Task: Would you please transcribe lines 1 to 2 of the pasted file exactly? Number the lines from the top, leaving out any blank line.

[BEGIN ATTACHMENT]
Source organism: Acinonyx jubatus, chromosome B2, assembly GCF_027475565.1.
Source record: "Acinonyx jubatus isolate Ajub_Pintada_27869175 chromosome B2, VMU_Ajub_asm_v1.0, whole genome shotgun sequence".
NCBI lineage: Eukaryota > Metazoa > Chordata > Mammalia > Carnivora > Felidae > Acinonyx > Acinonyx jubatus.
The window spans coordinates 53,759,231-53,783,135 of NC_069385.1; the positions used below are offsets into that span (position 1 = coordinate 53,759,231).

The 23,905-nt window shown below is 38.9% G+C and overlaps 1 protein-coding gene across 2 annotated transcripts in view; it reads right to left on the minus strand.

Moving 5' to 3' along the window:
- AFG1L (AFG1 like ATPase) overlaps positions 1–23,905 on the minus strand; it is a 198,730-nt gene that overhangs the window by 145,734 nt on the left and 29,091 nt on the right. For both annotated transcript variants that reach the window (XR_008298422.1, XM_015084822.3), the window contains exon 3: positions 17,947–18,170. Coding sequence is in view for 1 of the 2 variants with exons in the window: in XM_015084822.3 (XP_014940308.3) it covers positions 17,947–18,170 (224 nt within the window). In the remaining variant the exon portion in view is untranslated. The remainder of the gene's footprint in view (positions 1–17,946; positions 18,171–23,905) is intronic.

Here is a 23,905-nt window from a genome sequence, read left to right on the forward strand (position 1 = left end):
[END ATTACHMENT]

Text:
Source organism: Acinonyx jubatus, chromosome B2, assembly GCF_027475565.1.
Source record: "Acinonyx jubatus isolate Ajub_Pintada_27869175 chromosome B2, VMU_Ajub_asm_v1.0, whole genome shotgun sequence".